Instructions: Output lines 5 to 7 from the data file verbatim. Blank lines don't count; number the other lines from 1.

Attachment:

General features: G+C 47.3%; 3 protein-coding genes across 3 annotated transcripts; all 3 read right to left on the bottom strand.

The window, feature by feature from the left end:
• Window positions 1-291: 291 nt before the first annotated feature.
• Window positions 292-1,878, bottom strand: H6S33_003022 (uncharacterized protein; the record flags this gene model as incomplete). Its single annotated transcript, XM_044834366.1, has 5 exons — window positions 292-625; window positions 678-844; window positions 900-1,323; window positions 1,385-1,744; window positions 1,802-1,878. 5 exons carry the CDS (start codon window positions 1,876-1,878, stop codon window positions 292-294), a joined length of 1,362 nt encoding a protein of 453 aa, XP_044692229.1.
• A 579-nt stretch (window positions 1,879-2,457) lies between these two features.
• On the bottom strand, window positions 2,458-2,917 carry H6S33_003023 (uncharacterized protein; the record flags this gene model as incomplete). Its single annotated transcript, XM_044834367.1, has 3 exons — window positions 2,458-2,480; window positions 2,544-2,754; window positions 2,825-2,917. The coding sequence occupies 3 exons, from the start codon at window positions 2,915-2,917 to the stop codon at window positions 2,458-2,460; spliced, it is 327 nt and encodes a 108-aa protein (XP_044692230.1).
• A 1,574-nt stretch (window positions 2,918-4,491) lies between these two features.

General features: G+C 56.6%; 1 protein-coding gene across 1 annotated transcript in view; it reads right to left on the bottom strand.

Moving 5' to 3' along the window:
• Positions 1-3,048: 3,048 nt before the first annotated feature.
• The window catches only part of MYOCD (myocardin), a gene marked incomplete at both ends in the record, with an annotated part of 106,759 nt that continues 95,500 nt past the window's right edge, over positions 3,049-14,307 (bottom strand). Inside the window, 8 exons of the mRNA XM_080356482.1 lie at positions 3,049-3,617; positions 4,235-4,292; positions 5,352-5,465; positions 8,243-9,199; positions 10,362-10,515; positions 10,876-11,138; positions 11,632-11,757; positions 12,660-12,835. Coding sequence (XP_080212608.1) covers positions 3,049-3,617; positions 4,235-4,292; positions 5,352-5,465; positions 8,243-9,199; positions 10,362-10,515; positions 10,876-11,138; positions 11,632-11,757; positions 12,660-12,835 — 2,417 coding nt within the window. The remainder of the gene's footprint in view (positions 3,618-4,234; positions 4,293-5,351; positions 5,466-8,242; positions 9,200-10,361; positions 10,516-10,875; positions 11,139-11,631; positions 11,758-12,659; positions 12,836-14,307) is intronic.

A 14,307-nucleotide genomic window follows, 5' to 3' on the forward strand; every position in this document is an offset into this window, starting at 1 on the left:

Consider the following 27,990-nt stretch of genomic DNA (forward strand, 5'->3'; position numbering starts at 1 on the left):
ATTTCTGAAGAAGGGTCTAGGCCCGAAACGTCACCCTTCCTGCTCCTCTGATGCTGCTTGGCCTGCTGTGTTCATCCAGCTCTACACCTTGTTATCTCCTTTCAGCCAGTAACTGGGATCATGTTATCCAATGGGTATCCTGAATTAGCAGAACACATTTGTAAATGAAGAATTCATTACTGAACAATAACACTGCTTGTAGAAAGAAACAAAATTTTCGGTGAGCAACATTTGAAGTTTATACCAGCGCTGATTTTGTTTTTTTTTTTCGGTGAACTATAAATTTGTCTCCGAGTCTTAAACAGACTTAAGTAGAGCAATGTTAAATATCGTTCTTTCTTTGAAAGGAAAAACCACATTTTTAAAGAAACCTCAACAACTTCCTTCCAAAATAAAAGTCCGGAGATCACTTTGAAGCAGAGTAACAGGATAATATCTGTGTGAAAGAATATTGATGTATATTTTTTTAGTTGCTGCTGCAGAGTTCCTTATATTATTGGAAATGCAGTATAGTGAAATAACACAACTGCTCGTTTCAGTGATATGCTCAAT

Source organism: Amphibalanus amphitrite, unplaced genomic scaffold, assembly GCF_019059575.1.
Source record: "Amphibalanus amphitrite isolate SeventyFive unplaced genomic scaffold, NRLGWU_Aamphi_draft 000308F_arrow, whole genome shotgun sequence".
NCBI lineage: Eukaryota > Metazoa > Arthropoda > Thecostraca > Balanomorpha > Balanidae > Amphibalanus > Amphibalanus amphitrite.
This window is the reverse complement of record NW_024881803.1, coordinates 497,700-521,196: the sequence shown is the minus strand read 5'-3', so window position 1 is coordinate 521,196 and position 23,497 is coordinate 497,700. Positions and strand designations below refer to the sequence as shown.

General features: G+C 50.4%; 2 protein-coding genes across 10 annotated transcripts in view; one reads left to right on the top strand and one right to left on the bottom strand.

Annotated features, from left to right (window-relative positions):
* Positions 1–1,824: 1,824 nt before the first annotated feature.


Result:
• A 579-nt stretch (window positions 1,879-2,457) lies between these two features.
• On the bottom strand, window positions 2,458-2,917 carry H6S33_003023 (uncharacterized protein; the record flags this gene model as incomplete). Its single annotated transcript, XM_044834367.1, has 3 exons — window positions 2,458-2,480; window positions 2,544-2,754; window positions 2,825-2,917. The coding sequence occupies 3 exons, from the start codon at window positions 2,915-2,917 to the stop codon at window positions 2,458-2,460; spliced, it is 327 nt and encodes a 108-aa protein (XP_044692230.1).
• A 1,574-nt stretch (window positions 2,918-4,491) lies between these two features.